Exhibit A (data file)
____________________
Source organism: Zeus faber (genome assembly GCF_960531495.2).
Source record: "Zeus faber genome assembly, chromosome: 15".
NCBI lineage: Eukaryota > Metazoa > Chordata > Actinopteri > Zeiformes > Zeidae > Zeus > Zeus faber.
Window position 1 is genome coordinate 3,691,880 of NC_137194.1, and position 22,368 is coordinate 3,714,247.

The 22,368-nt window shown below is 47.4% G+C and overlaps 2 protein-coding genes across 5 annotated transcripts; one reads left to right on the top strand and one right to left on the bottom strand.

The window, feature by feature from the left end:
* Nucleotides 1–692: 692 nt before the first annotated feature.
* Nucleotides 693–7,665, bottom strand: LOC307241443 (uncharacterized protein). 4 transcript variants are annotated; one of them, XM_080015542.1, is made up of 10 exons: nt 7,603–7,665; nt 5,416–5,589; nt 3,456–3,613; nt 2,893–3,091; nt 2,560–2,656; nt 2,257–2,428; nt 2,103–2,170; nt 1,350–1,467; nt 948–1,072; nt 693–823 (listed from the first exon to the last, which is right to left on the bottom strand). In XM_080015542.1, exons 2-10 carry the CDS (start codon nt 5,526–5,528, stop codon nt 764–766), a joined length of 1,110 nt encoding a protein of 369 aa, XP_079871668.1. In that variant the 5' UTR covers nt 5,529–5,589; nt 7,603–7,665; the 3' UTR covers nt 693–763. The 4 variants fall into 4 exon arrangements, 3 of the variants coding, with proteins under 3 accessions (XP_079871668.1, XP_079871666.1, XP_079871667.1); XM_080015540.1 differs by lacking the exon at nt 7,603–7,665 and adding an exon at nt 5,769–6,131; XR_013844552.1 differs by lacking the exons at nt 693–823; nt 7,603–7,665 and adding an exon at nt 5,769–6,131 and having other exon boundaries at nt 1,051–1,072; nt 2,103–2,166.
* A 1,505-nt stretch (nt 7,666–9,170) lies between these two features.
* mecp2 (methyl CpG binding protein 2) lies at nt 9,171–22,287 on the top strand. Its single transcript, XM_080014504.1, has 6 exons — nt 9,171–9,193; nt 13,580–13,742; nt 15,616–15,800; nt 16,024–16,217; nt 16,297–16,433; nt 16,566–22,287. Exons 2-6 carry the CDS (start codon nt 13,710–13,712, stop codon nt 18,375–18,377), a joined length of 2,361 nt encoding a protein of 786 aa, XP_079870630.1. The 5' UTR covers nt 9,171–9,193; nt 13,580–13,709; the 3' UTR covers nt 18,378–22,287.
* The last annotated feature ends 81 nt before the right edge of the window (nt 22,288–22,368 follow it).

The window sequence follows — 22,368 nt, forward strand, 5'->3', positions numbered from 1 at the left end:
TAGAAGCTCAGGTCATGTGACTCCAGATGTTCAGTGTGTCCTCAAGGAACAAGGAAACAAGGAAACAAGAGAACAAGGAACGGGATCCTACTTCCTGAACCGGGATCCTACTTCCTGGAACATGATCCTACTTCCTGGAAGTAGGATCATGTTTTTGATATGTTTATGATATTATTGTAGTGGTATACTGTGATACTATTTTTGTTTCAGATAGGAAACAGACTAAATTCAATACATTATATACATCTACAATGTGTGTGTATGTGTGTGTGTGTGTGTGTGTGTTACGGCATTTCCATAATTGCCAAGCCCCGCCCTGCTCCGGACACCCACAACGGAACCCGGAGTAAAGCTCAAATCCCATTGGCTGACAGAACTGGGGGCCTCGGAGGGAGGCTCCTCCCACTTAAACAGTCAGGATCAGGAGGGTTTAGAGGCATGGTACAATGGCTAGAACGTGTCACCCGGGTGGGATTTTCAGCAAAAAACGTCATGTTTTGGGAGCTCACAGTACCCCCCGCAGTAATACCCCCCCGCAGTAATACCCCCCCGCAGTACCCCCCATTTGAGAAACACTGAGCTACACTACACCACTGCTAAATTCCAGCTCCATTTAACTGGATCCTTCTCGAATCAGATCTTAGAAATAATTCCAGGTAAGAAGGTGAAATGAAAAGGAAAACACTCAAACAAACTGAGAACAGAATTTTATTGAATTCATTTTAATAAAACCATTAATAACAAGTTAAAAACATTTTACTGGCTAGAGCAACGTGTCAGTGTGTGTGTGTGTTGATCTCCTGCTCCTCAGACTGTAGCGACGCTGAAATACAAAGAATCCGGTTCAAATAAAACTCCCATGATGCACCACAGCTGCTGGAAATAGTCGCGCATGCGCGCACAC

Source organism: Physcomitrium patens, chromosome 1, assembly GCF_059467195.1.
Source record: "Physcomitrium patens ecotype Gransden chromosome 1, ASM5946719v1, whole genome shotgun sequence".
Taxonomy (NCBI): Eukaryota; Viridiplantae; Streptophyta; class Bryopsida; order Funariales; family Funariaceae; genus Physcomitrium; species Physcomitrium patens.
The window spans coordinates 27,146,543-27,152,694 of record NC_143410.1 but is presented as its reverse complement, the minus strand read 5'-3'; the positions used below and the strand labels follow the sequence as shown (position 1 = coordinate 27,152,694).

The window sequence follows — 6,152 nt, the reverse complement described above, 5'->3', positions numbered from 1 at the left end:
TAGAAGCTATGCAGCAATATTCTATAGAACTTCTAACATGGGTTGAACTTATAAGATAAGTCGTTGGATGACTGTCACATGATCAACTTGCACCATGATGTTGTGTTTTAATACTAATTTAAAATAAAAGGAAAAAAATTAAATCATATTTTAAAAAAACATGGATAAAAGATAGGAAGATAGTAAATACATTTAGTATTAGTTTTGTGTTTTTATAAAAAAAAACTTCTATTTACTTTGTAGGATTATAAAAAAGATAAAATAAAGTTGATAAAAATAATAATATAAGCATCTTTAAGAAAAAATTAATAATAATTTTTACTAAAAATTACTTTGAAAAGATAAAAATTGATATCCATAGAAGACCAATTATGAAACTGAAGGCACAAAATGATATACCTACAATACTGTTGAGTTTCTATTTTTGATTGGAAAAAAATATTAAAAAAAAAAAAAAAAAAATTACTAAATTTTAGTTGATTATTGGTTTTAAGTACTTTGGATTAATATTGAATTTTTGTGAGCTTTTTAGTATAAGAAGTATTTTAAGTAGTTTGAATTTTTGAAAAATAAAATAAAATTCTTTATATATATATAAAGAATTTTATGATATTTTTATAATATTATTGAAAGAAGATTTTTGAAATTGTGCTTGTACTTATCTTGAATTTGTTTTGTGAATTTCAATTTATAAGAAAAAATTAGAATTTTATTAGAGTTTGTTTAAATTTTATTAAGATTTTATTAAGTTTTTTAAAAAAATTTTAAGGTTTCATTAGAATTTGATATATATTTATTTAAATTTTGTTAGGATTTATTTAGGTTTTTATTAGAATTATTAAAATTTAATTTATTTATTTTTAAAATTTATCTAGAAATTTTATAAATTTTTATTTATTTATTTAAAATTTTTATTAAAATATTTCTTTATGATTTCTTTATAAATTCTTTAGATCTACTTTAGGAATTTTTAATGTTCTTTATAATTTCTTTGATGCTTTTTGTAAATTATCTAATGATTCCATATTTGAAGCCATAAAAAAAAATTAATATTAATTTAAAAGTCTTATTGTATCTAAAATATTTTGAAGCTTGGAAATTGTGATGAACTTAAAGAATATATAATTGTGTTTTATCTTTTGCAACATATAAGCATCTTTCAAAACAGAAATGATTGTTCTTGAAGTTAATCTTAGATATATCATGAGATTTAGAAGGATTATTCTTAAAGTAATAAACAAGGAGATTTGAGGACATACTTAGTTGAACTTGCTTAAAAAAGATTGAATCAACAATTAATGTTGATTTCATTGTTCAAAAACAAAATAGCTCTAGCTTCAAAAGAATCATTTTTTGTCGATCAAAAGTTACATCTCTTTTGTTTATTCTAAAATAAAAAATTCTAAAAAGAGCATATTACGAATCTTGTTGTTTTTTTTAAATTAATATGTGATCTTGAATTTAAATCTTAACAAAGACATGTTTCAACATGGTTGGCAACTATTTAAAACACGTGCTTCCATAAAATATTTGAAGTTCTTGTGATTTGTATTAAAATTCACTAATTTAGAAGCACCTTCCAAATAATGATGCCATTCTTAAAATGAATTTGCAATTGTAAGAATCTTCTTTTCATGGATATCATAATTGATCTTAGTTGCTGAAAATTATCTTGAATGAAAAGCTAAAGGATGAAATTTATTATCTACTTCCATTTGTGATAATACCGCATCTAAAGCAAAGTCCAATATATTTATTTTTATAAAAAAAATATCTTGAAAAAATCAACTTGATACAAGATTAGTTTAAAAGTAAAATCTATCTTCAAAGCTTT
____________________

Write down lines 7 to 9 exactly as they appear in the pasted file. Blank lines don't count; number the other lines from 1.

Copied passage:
* Nucleotides 1–692: 692 nt before the first annotated feature.
* Nucleotides 693–7,665, bottom strand: LOC307241443 (uncharacterized protein). 4 transcript variants are annotated; one of them, XM_080015542.1, is made up of 10 exons: nt 7,603–7,665; nt 5,416–5,589; nt 3,456–3,613; nt 2,893–3,091; nt 2,560–2,656; nt 2,257–2,428; nt 2,103–2,170; nt 1,350–1,467; nt 948–1,072; nt 693–823 (listed from the first exon to the last, which is right to left on the bottom strand). In XM_080015542.1, exons 2-10 carry the CDS (start codon nt 5,526–5,528, stop codon nt 764–766), a joined length of 1,110 nt encoding a protein of 369 aa, XP_079871668.1. In that variant the 5' UTR covers nt 5,529–5,589; nt 7,603–7,665; the 3' UTR covers nt 693–763. The 4 variants fall into 4 exon arrangements, 3 of the variants coding, with proteins under 3 accessions (XP_079871668.1, XP_079871666.1, XP_079871667.1); XM_080015540.1 differs by lacking the exon at nt 7,603–7,665 and adding an exon at nt 5,769–6,131; XR_013844552.1 differs by lacking the exons at nt 693–823; nt 7,603–7,665 and adding an exon at nt 5,769–6,131 and having other exon boundaries at nt 1,051–1,072; nt 2,103–2,166.
* A 1,505-nt stretch (nt 7,666–9,170) lies between these two features.